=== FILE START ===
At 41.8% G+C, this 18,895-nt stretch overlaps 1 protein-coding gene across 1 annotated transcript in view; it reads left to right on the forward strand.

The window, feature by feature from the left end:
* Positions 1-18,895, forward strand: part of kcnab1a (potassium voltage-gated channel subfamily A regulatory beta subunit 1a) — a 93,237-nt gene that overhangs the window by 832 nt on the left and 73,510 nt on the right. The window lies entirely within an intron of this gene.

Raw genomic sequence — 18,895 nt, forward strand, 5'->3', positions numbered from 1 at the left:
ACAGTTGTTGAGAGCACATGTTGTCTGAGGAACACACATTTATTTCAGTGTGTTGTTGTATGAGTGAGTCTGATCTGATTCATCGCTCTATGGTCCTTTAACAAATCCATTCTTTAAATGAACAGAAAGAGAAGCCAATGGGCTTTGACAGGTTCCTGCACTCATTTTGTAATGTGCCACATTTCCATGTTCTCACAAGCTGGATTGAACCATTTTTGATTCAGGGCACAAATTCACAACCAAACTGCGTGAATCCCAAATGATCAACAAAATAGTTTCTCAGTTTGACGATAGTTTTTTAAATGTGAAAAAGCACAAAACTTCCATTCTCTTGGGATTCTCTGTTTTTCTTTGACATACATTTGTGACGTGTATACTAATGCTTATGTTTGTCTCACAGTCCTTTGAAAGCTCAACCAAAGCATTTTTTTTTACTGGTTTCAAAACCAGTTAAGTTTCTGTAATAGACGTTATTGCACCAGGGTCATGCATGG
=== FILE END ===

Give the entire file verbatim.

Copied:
At 41.8% G+C, this 18,895-nt stretch overlaps 1 protein-coding gene across 1 annotated transcript in view; it reads left to right on the forward strand.

The window, feature by feature from the left end:
* Positions 1-18,895, forward strand: part of kcnab1a (potassium voltage-gated channel subfamily A regulatory beta subunit 1a) — a 93,237-nt gene that overhangs the window by 832 nt on the left and 73,510 nt on the right. The window lies entirely within an intron of this gene.

Raw genomic sequence — 18,895 nt, forward strand, 5'->3', positions numbered from 1 at the left:
ACAGTTGTTGAGAGCACATGTTGTCTGAGGAACACACATTTATTTCAGTGTGTTGTTGTATGAGTGAGTCTGATCTGATTCATCGCTCTATGGTCCTTTAACAAATCCATTCTTTAAATGAACAGAAAGAGAAGCCAATGGGCTTTGACAGGTTCCTGCACTCATTTTGTAATGTGCCACATTTCCATGTTCTCACAAGCTGGATTGAACCATTTTTGATTCAGGGCACAAATTCACAACCAAACTGCGTGAATCCCAAATGATCAACAAAATAGTTTCTCAGTTTGACGATAGTTTTTTAAATGTGAAAAAGCACAAAACTTCCATTCTCTTGGGATTCTCTGTTTTTCTTTGACATACATTTGTGACGTGTATACTAATGCTTATGTTTGTCTCACAGTCCTTTGAAAGCTCAACCAAAGCATTTTTTTTTACTGGTTTCAAAACCAGTTAAGTTTCTGTAATAGACGTTATTGCACCAGGGTCATGCATGG